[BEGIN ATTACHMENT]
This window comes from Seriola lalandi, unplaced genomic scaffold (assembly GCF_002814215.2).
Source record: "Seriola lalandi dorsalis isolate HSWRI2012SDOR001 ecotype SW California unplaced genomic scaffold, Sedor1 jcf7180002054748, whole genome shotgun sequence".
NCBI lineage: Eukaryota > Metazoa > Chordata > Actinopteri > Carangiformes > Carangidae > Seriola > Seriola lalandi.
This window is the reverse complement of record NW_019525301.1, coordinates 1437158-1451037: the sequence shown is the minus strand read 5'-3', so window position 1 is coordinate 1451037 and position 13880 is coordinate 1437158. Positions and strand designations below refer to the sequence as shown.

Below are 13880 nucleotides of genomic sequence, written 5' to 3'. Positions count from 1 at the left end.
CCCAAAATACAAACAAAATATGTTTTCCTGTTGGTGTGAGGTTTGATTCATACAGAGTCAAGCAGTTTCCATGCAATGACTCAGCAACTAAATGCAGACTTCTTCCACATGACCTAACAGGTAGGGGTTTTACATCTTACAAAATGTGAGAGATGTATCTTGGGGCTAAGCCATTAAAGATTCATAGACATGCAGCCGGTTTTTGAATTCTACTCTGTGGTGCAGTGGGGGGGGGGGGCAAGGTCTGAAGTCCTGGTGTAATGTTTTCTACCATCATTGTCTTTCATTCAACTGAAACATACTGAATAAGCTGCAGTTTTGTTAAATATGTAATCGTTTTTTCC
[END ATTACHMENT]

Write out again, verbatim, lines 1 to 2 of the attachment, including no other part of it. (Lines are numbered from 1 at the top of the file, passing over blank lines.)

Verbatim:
This window comes from Seriola lalandi, unplaced genomic scaffold (assembly GCF_002814215.2).
Source record: "Seriola lalandi dorsalis isolate HSWRI2012SDOR001 ecotype SW California unplaced genomic scaffold, Sedor1 jcf7180002054748, whole genome shotgun sequence".